Ask SPLC: Does including “in my opinion” protect me from a libel or defamation suit?

Q: Does including “in my opinion” protect me from a libel or defamation suit? A: Including the phrase “in my opinion” — for example, “In my opinion, the coach is a cheater” — does not create an automatic shield to libel. Neither does simply reprinting what someone else has said by saying something like, “‘The coach is a… Continue reading Ask SPLC: Does including “in my opinion” protect me from a libel or defamation suit?

Let the dead stay buried: online archiving does not bring "zombie" defamation claims back to life

Two former "American Idol" contestants waited too long to file their defamation suit against the parent company of MTV and VH1, a federal appeals court decides. The ruling is the latest to apply the "single publication rule" to an article continuously available on a news website. The decision should be reassuring to online publishers -- but with some important cautions. 

Send a draft of your story to a source? Some journalists do it — but be mindful of the risks.

A Washington Post reporter's decision to share a draft of a story with his sources is provoking a healthy discussion in newsrooms about when, if ever, it's wise to circulate unpublished material for comments.As originally reported in the Texas Observer, a Post education writer gave the media-relations department at the University of Texas at Austin an opportunity to review and suggest changes to a March 14 story about standardized testing.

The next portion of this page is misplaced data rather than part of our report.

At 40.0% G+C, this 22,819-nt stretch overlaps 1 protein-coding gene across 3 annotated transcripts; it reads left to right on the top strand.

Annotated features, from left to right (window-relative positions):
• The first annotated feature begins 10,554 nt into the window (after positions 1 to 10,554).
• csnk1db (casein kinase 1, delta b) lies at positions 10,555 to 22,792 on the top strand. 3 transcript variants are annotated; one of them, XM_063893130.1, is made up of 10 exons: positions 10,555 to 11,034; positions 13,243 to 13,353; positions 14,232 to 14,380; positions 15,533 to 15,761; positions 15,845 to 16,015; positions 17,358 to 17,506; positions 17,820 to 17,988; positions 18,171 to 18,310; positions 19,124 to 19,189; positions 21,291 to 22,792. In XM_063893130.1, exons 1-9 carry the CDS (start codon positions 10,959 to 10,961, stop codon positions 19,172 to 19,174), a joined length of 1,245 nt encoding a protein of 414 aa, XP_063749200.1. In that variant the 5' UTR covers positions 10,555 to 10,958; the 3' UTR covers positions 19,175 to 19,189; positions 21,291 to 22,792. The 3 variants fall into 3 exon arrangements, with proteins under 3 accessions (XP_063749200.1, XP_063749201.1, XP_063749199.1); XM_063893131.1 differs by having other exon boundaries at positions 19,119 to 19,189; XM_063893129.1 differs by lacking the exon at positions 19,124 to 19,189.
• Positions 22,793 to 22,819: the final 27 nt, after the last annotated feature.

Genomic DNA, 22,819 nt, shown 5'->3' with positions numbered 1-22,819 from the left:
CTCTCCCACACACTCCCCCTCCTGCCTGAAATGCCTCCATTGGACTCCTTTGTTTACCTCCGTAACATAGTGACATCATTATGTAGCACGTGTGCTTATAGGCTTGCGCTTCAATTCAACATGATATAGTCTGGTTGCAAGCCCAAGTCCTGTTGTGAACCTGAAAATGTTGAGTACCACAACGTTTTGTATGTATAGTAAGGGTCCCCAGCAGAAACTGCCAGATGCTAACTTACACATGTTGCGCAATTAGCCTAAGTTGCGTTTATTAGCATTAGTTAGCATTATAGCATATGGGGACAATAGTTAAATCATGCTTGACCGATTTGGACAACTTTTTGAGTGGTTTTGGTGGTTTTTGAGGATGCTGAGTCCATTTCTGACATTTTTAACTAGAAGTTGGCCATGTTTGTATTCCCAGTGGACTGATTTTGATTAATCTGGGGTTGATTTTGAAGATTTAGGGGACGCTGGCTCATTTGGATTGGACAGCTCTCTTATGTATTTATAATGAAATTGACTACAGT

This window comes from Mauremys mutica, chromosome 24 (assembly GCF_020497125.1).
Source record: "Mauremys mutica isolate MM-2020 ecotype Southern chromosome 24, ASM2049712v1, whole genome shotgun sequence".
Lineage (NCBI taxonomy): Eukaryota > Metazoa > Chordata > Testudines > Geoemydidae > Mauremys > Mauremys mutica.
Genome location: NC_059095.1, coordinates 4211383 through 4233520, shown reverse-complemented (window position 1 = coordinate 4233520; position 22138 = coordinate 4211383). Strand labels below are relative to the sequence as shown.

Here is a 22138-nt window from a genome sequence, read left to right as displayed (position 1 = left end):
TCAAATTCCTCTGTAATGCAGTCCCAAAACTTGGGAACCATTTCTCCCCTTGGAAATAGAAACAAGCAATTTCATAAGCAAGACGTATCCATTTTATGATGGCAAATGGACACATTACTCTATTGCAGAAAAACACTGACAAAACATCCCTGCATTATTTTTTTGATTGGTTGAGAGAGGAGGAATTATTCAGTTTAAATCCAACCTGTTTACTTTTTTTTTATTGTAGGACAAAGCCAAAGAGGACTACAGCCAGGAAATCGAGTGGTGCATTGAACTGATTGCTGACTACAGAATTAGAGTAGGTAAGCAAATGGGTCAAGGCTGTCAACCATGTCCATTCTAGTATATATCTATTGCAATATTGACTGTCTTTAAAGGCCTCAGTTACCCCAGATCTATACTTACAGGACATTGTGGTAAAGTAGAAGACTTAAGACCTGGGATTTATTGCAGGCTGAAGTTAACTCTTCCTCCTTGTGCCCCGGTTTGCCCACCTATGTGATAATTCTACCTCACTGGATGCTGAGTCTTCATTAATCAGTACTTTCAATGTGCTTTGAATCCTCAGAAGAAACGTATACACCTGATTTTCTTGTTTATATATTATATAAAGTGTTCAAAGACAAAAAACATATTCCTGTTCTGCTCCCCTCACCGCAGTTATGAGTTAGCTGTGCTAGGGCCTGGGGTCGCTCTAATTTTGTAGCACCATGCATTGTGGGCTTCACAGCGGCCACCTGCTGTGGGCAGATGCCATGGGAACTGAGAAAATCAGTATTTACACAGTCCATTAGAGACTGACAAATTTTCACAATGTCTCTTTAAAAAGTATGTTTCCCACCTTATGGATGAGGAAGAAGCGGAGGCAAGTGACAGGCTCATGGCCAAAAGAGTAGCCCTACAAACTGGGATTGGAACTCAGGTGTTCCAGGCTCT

Wash. appeals court considers landlord’s libel suit over high school newspaper

The Washington Court of Appeals heard arguments in a libel suit against the student newspaper at Roosevelt High School on Monday, a case raising the issue of a school district’s liability for stories written by student journalists.Landlord Hugh Sisley brought the lawsuit against the Seattle School District after The Roosevelt News published a story in 2009 claiming Sisley had “been accused of racist renting policies.” Sisley and his wife deny those allegations and claim the story defamed them.Superior Court Judge Kimberly Prochnau sided with the school district last year, finding both that the story was not libelous and also that the school could not be held liable for the work of student journalists who are not the school's agents or employees.On appeal, the Sisleys are challenging both of those findings and want the case to go forward to a trial.A three-judge panel of the appeals court heard oral arguments in the case Monday morning, appearing skeptical of arguments from both sides.School district attorney Jeff Freimund faced questions on the school’s liability for newspaper content, while the Sisleys’ attorney, Jeff Grant, was questioned on whether the story itself could be libelous.In legal briefs, the school district argues that it can’t be held liable for the story because the First Amendment prohibited school officials from censoring it.